Reduction of tariffs
Foreign trade zones can help companies reduce their duty costs by utilizing the “tariff inversion” mechanism. This is a phenomenon that occurs when the final product from manufacturing activities in an FTZ has a lower US Harmonized Tariff rate than its input parts or components when entered into the zone. The result is that companies are incentivized to import components from overseas and assemble them into a finished good in the U.S. territory.
Let’s take an example of an auto manufacturer that imports tires and steel plates to assemble cars. Now, suppose that the U.S. Harmonized (HTS) tariffs of steel plates and tires were respectively 2.5% and 3.5%, while the finished cars had only a 2.0% tariff. Instead of paying an average duty rate of 3.0% [(2.5%+3.5%)/2], the auto manufacturer would import these components without having to pay duties and assemble cars in the foreign trade zone.
The finished cars would only be subject to the 2.0% tariff on their entry into the US customs territory. This would save the company about 1% per unit. That may seem like a small number, but when we’re talking about hundreds of millions in revenue each year, it becomes something much more significant—a huge financial benefit in the automotive industry!
While FTZs can be quite beneficial, it would be a mistake to think they can help businesses dodge punitive tariffs. For example, manufacturers that use FTZs to import goods from China would still be subject to Section 301 tariffs (China Tariffs) if they did not subsequently re-export those goods to other foreign countries.
Manufacturers can use foreign trade zones to stockpile foreign inputs and goods that exceed their import quota, potentially allowing them to take advantage of lower prices and have access to new materials as soon as a new quota is re-established. Moreover, certain goods subject to quota limits may still be manipulated while they are in the foreign trade zone to produce new, different items that are not subject to quota.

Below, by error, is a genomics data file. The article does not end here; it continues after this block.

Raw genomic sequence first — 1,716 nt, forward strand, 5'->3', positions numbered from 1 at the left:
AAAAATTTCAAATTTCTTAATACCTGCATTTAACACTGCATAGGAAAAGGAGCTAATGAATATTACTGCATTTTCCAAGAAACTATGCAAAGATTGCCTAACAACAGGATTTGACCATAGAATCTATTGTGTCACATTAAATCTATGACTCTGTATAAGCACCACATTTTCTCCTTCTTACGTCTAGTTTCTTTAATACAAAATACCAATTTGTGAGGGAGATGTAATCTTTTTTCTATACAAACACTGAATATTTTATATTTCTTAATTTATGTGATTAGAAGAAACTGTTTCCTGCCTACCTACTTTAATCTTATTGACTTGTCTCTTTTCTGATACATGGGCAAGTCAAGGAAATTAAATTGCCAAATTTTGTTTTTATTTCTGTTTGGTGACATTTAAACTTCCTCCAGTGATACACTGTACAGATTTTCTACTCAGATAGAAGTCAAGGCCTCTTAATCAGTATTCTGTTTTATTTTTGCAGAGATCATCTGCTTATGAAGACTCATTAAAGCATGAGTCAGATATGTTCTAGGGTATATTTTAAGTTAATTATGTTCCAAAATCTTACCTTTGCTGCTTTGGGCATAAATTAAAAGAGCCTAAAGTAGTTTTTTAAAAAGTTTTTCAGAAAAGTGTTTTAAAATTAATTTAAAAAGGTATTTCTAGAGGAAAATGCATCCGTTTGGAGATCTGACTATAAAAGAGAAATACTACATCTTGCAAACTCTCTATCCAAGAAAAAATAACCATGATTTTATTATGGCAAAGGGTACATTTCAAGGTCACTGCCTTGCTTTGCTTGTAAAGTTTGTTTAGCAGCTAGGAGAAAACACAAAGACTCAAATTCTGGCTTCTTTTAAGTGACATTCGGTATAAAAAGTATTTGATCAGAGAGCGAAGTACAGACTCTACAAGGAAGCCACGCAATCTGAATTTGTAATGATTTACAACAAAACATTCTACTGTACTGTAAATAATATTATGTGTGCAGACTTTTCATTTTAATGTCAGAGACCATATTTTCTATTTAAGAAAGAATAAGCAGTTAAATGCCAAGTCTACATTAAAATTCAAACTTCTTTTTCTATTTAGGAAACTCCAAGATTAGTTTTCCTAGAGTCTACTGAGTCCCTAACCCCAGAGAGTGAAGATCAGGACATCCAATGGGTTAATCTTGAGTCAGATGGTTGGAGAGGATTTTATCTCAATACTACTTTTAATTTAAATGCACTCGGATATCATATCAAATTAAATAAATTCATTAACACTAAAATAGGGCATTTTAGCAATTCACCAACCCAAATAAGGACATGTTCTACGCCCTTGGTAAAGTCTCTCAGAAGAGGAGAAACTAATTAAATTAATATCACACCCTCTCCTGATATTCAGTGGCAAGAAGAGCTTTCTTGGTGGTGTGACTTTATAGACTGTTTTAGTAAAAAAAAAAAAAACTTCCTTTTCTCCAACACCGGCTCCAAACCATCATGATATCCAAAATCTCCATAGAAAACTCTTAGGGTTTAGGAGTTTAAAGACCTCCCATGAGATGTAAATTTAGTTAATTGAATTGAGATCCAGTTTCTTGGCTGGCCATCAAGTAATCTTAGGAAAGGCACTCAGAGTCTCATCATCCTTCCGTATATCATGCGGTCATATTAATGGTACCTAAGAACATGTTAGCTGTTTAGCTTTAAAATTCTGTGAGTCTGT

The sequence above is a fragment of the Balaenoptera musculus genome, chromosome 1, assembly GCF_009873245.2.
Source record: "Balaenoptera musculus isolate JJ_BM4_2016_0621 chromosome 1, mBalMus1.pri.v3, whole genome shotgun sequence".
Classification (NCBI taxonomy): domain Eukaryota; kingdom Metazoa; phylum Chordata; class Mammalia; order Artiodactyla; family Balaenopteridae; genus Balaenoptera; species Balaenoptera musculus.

Free trade zone vs foreign trade zone
Free trade zones, as established in many other countries than the U.S., and foreign trade zones are two different classes of special economic zones, which provide duty reduction or exemption to companies operating within the designated area. A free trade zone is usually a designated geographical area within a country’s borders, and companies typically have to physically move their operations into the zone to take advantage of special tax and regulatory exemptions.
Foreign trade zones, on the other hand, are legal statuses granted by the U.S. FTZ Board. And while most FTZs are located in or near CBP ports of entry, physical relocation is not always required for a company to obtain an FTZ status. The company can simply select an existing facility or part of its site to apply for foreign trade zone status.
FTZ for streamlined logistics and improved cash flow
By utilizing a foreign trade zone (FTZ), US-based businesses and manufacturers can keep their costs low, operate more effectively and efficiently, and streamline their formal customs entry procedures. Companies can apply for foreign trade zone status by visiting the official website of the International Trade Administration, but they should first learn how U.S. Customs assesses duties and taxes on imports.